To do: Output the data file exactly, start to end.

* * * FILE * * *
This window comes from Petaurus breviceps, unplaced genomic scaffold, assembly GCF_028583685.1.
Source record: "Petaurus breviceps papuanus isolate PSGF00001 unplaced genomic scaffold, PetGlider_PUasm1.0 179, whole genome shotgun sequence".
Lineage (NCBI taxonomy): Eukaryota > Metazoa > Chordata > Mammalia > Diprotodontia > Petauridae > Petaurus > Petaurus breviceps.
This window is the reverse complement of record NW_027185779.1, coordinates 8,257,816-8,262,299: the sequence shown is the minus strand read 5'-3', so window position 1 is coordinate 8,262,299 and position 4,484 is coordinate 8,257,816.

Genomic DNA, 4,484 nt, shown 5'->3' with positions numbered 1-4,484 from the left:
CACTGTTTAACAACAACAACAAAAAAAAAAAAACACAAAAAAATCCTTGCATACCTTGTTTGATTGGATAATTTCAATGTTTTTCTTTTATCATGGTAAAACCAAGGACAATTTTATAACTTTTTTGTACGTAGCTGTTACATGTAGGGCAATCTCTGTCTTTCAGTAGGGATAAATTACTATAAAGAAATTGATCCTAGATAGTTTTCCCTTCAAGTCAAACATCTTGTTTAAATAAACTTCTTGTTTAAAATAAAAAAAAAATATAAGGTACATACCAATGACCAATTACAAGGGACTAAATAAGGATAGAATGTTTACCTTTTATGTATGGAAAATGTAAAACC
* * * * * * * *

This window comes from Petaurus breviceps, unplaced genomic scaffold, assembly GCF_028583685.1.
Source record: "Petaurus breviceps papuanus isolate PSGF00001 unplaced genomic scaffold, PetGlider_PUasm1.0 179, whole genome shotgun sequence".
Lineage (NCBI taxonomy): Eukaryota > Metazoa > Chordata > Mammalia > Diprotodontia > Petauridae > Petaurus > Petaurus breviceps.
This window is the reverse complement of record NW_027185779.1, coordinates 8,257,816-8,262,299: the sequence shown is the minus strand read 5'-3', so window position 1 is coordinate 8,262,299 and position 4,484 is coordinate 8,257,816.

Genomic DNA, 4,484 nt, shown 5'->3' with positions numbered 1-4,484 from the left:
CACTGTTTAACAACAACAACAAAAAAAAAAAAACACAAAAAAATCCTTGCATACCTTGTTTGATTGGATAATTTCAATGTTTTTCTTTTATCATGGTAAAACCAAGGACAATTTTATAACTTTTTTGTACGTAGCTGTTACATGTAGGGCAATCTCTGTCTTTCAGTAGGGATAAATTACTATAAAGAAATTGATCCTAGATAGTTTTCCCTTCAAGTCAAACATCTTGTTTAAATAAACTTCTTGTTTAAAATAAAAAAAAAATATAAGGTACATACCAATGACCAATTACAAGGGACTAAATAAGGATAGAATGTTTACCTTTTATGTATGGAAAATGTAAAACC